Bible Reading Plan

Greg Strand – January 4, 2013 2 Comments

One of the most important spiritual disciplines in which Christians ought to engage is the faithful reading of the Bible. For many of us, January is the time when that annual read-through the Bible plan begins. I would encourage you to find a Bible reading plan that brings you through the Bible in one year, or two years if you desire to read and ponder more slowly, and then make the daily reading a part of your life. For Christians this is not optional but essential for the well-being of one’s spiritual life.

A great guide that has been used profitably by many is Robert Murray M’Cheyne’s Bible Reading Calendar. This guide has you read four different texts each day, and allows you to read through the Old Testament once, and the Psalms and the New Testament twice. A great help in this regard are the two volumes written by D. A. Carson, For the Love of God (Crossway), now available online. One of the daily Bible readings from M’Cheyne’s guide is explained, and the reading is also placed in the context of the whole Bible. This is an excellent devotional commentary; I know of none any better. (Carson is also writing volumes 3 and 4 in this series, so that each of the four daily readings will be commented upon, thus making a daily devotional/commentary on the whole Bible.)

Over the years, I have used M’Cheyne’s plan numerous times, along with Carson’s devotional commentary and profited greatly. The last two years, I used a combination of M’Cheyne’s Bible reading guide along with The Discipleship Journal Bible Reading Plan. The Discipleship Journal Plan has you read four different texts of Scripture each day for 25 days each month, thus allowing for further study on some days or catch up on the reading, if necessary, and allows you to read through the whole Bible. I followed M’Cheyne for the Old Testament reading, which I completed in two years. I followed the Discipleship Journal plan for the New Testament, the Psalms and Proverbs.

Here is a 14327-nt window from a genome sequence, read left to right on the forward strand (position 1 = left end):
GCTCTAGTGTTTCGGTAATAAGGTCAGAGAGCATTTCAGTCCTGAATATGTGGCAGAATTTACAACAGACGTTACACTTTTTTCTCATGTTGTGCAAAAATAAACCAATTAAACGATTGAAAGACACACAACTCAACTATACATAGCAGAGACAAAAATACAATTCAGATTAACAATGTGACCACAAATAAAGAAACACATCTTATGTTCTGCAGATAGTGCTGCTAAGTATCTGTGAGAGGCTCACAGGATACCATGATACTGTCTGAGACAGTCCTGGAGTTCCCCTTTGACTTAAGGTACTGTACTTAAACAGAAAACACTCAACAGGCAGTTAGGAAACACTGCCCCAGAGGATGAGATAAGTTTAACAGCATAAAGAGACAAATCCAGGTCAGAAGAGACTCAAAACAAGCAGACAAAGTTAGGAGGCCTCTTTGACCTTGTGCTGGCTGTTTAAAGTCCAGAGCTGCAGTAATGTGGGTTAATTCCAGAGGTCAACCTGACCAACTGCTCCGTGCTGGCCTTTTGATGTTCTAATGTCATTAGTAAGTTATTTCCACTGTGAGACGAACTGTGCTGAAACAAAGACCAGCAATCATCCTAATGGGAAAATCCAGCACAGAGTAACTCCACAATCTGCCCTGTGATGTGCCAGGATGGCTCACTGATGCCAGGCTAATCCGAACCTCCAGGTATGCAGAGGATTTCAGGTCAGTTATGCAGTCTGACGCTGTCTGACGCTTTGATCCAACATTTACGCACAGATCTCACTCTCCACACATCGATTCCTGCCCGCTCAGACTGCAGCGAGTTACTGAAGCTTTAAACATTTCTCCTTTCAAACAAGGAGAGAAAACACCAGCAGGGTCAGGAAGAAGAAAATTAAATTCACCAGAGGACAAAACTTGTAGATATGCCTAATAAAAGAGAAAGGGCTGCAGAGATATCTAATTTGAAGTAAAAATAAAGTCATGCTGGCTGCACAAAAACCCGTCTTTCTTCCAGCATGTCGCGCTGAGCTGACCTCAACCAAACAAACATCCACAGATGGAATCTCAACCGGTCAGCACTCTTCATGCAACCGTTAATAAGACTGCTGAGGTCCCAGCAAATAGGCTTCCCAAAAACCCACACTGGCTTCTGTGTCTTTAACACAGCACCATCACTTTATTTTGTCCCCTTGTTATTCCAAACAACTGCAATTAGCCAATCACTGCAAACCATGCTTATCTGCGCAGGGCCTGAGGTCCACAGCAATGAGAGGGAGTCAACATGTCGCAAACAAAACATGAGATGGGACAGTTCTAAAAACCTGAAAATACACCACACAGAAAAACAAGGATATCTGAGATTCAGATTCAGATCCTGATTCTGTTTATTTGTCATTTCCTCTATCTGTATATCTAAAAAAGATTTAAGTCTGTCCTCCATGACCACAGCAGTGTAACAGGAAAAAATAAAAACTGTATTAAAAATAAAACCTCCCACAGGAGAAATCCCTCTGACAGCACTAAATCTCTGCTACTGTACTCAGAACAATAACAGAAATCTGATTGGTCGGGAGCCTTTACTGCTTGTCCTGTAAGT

This year I am using The Discipleship Journal Bible Reading Plan once again. What is your plan to read the Bible in 2013? (If you need help to figure out which plan might be the best for you, Justin Taylor includes an annual post addressing this question.)

Greg Strand


Affectionately called “Walking Bible” by his youngest daughter, Greg Strand has a ministry history that goes back to 1982. Since that time, he has served in local church ministry in a variety of ministry capacities: youth pastor, associate pastor of adult ministries and senior pastor. He is currently the EFCA's Executive Director of Theology and Credentialing. Greg reads voraciously and never stops learning — a passion reflected in the overflowing bookshelves that spill from his library to multiple offices. And he could tell you about each of those books! His hunger for learning pales in contrast to his great love for God and for teaching the Word of God.

2 responses to Bible Reading Plan

  1. A personal routine I’ve managed to maintain includes reading Chambers’ “My Utmost for His Highest” then Spurgeon’s “Morning and Evening Devotions” (morning), then one-to-many sequential chapters in God’s Word (depending upon the time available in the morning). Slowly, deliberately, intentionally, I’ve read the NASB version of the Bible, the Reformed NASB and am now reading through the ESV. As is God, wherever I happen to be when in the Word each morning, is applicable to my daily life. Most evenings I close my day with Spurgeon’s Evening devotion and journaled prayer, (a nice bookend to the day).

    Must admit, the M’Cheyne and Carson combo intrigued me. I’ll have to look into that as a future daily routine…

    • Thank you for sharing your plan, Donna.

      The M’Cheyne Bible reading plan along with the Carson devotional commentary is rigorous in that it is through the OT once and the Psalms and NT twice. It is, however, very good, not just for growing in the content of the Bible but also for putting the whole Bible together, i.e. understanding both the parts and the whole, with the goal of loving God and being transformed into the image of the Son.

      In fact, for those in the three-year licensing process leading to ordination, I encourage them to follow this plan for those three years, not just to gain what I noted above, but also so that after three years it will be a discipline that will become part of life so that this important discipline will continue throughout life.

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